Why make a theatre show into a filmed version? Why bother? Mask purists would say that full mask doesn’t work on film, it’s made for live theatre after all. During the pandemic, because of our BBC commission, we had over 100,000 people watching our work rather than the annual 5-7,000 in theatres. When we made a documentary about our work for London International Mime Festival, it was seen all over the world from Munich to Puerto Rico. Due to the pandemic, 25% of our 2021 tour was cancelled, and since then some of these venues (with loyal Vamos followers) have closed down - so audiences didn’t get the chance to see the much awaited Dead Good. Add this to the fact that students are not taken to the theatre so much anymore and instead are shown filmed versions of plays, and that companies like The National Theatre and Frantic Assembly can offer online versions of productions made in a way we can only dream of…maybe it’s time for a new way of thinking and some experimentation. These are the reasons that we have worked tirelessly to make a filmed version of Dead Good; a film to share more widely (we haven’t even mentioned Brexit and the limitations on touring internationally) and it’s totally free so that it can been shared more generously.
I’m lucky enough to be working with film makers and editors Daniel Hill and Lily Coull, who are theatre makers in their only right and very clever and sensitive film makers. But film and full mask really are worlds apart - completely different genres - so creative choices and compromises have had to be made.
We have learned so much in the excrutiatingly painful editing process - Dan has been editing for weeks. He sees things that Rachael doesn’t see and visa versa. Dan sees shadows of the camera on the set and watches continuity like a hawk, whilst Rachael just focuses on the story that the masks are telling and how the audience will engage with and interpret what they see. Dan whizzes round the editing suite with such speed and dexterity, that it makes Rachael feel sick just trying to get her head around the technical enormity of it all. He uses so many brilliant techniques - from making still camera shots move, to artificially closing in on the action as characters become more vulnerable; it's incredible to watch him work.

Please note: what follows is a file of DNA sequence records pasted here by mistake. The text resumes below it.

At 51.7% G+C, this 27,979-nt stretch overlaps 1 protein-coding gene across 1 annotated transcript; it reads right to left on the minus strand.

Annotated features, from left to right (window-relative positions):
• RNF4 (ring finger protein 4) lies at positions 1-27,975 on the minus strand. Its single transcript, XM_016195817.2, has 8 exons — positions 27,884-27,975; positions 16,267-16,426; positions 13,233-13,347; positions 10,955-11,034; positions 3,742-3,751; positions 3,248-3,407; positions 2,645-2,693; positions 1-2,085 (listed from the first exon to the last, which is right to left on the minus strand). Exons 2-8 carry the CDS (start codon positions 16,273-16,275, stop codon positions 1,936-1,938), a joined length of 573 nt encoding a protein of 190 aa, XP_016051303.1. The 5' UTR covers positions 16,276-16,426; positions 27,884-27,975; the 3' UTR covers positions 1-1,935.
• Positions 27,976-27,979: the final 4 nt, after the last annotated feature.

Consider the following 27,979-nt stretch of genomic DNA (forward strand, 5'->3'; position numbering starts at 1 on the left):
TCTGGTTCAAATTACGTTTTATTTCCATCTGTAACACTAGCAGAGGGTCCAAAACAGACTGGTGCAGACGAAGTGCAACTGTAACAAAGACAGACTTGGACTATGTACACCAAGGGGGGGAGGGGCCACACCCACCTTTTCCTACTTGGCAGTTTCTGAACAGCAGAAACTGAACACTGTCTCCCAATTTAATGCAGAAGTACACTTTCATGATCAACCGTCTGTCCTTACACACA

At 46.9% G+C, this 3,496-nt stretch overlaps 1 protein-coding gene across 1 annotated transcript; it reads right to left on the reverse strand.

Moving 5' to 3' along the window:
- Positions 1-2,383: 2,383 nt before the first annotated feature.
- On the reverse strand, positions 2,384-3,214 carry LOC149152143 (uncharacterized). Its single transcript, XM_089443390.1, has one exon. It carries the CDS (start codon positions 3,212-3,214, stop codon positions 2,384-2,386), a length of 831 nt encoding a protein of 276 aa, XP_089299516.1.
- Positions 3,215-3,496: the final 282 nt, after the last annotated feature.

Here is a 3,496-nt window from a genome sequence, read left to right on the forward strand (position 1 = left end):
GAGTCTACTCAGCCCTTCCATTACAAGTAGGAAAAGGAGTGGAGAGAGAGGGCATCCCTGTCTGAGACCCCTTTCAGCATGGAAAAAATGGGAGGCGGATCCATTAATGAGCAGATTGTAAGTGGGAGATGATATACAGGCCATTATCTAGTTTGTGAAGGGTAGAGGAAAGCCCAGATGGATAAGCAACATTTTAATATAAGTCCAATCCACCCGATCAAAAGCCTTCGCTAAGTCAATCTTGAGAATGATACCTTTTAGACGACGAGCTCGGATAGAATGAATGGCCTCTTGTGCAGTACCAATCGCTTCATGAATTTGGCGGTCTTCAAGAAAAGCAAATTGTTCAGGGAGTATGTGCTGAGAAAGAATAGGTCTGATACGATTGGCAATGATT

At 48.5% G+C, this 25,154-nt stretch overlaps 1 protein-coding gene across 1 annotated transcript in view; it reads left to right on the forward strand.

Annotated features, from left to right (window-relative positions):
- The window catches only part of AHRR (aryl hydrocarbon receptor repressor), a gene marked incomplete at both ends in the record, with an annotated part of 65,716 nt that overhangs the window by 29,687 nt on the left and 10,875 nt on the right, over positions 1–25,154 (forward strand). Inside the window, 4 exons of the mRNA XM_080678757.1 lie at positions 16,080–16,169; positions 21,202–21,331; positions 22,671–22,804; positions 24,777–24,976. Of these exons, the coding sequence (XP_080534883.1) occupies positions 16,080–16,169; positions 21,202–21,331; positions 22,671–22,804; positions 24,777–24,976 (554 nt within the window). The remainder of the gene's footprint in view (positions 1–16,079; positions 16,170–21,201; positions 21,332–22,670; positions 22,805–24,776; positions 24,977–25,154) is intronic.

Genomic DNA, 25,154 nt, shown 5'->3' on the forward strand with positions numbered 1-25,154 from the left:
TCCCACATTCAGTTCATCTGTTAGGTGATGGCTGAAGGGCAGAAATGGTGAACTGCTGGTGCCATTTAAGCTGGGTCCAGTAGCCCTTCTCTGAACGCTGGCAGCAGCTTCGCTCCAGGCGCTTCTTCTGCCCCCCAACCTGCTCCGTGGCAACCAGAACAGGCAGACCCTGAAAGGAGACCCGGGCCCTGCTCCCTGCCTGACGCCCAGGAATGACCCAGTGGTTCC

Continuity is a nightmare. Lily and Dan shot the show on six different cameras during three different shows. Having options is joyful, but the continuity of different shows means that cutting between shots is very tricky. And there are six options to choose from! Angles from different shots change the meaning. Some shots of the masks don’t work when too close. The edit of camera shots needs to match the pace of the action, so sometimes the edits come thick and fast to add to the energy of a scene and at other times it becomes too intrusive as too many changes lose the connection with the mask and the mask requires stillness. Mask is about actions and reactions, and if you change the camera shot mid-action, you miss the story. There are choices to be made of when to go in close and when to expand - when to stay still on one camera angle and when to go mad with edits. Or even when to completely change and cut moments that didn’t ring true.
It’s all a fine balance.
We became hysterical at the moment when Bob, played by Alan Riley, finally gets his catheter fitted, and then got creative using different camera angles and fades. It has a 1970s soft porn feel now - and if that doesn’t make you want to tune in, then we give up!